SATA 3 or 6G is the most recent revision of your SATA storage unit connectors. It will increase the bandwidth on the SATA 2 controller from 3 GBit/sec towards 6 GBit/sec. For a regular HDD that is not really very important. But with the tremendous rise of fast SSD drives, this really is a large plus. Typically we get 3000 Mbit/s : 8 = 375 MB/sec bandwidth minus overhead, tolerances error-correction and random occurrences. SATA 3 is doubling it up, as such we get 6000 Mbit/sec : 8 = 750 MB/sec (again deduct overhead, tolerances error-correction and random occurrences) of available bandwidth for your storage devices. As you can understand, with SSDs getting faster and faster that's just a much warmed and welcomed increase of bandwidth. Put Sata III in RAID and you'll have even more wicked performance at hand. Most motherboards offer only two ports per controller though, so you are (for now) limited to RAID 0 and RAID 1 (stripe or mirror). Also there are two controllers currently being used for mainstream, currently the Sandy Bridge, Ivy Bridge and Haswell platforms offer the highest performing solution. Though still fast, any platform using the Marvell 9128 or 9130 will see lower performance scores as the Marvell controllers use a PCI-Express Gen2 x1 lane interface to the system which restricts performance a little. The internal processor in that chipset also limits IOPS by the way.
What Is A P/E Cycle?
A program-erase cycle is a sequence of events in which data is written to solid-state NAND flash memory cell (such as the type found in a so-called flash or thumb drive), then erased, and then rewritten. Program-Erase (PE) cycles can serve as a criterion for quantifying the endurance of a flash storage device. Flash memory devices are capable of a limited number of PE cycles because each cycle causes a small amount of physical damage to the medium. This damage accumulates over time, eventually rendering the device unusable. The number of PE cycles that a given device can sustain before problems become prohibitive varies with the type of technology. The least reliable technology is called multi-level cell (MLC). Enterprise-grade MLC (or E-MLC) offers an improvement over MLC; the most reliable technology is known as single-level cell (SLC). Some disagreement exists in the literature as to the maximum number of PE cycles that each type of technology can execute while maintaining satisfactory performance. For TLC and MLC, typical maximum PE-cycle-per-block numbers range from 1,500 to 10,000. For E-MLC, numbers range up to approximately 30,000 PE cycles per block. For SLC, devices can execute up to roughly 100,000 PE cycles per block. Mainstream SSDs these days have 2,000 ~ 3,000 PE/cycles.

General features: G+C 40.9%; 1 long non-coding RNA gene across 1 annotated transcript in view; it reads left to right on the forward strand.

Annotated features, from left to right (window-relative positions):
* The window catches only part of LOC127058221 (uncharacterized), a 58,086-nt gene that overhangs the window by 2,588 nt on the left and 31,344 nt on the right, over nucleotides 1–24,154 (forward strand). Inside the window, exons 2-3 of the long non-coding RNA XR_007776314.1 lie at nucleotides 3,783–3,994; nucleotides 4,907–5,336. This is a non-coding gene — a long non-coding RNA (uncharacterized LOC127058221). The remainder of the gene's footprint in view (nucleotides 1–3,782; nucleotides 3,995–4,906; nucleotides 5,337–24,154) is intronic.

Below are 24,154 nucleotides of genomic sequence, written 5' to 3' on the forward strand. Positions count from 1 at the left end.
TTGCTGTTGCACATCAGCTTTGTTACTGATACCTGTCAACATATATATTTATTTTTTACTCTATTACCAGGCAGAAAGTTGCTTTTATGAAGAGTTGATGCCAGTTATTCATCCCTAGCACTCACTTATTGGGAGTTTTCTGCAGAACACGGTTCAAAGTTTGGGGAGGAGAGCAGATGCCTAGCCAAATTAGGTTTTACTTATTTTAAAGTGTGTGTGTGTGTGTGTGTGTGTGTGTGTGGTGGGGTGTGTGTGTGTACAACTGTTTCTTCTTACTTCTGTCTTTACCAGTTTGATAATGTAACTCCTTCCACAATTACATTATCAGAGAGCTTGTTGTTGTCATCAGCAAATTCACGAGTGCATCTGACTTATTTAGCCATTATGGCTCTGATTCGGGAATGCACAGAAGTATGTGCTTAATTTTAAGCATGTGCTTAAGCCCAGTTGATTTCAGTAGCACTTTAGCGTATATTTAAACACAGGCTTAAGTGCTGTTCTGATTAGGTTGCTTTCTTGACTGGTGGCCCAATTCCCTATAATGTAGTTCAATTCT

MLC VS SLC
At the beginning, memory cells stored just a single bit of information. However, the charge on the floating gate can be controlled with some level of precision, allowing to store more information than just 0 and 1. Basing on such assumption the MLC (Multi Level Cell) memory came to exist. To distinguish them, the old memory type was called SLC - Single Level Cell. The decision of choosing between SLC or MLC is driven by many factors such as memory performance, number of target erase/program cycles and level of data reliability. The MLC memory endurance is significantly lower (around 10,000 erase/program cycles) comparing to SLC endurance (around 100,000 cycles).
So What About Newer 20nm/19nm NAND Lifespan?
New <= 25nm NAND FLASH memory was introduced, designed to be cheaper. The overall lifespan of the ICs has been reduced from 10,000 towards 5,000 program/erase cycles and now hover even at 2,500 P/E cycles. As drastic as that sounds, it's all relative as this lifespan will very likely last longer than any mechanical HDD. Drive wearing protection and careful usage will help you out greatly. With an SSD filled normally and very heavy writing/usage of say 10 GB data each day 365 days a year, you'd be looking at roughly 22 full SSD write cycles per year, out of the 3000 (worst case scenario) available. However, all calculations on this matter are debatable and theoretical as usage differs and even things like how much free space you leave on your SSD can affect the drive.
I've been monitoring the usage myself. The latest NAND partition of TLC and MLC offer at the very least 2,500 P/E cycles. To give you an idea, on my main work system I use 4 P/E cycles per month. If we take 2,500 P/E cycles before cells start to die then 4x12= 48 P/E cycles per year. 2,500 P/E cycles divided by 48 P/E cycles per year could mean a life span of 52 years, but it will depend on how much you write / your workload and stress you put on the SSD. With normal to even hefty usage you should easily get 10 years out of your SSD.
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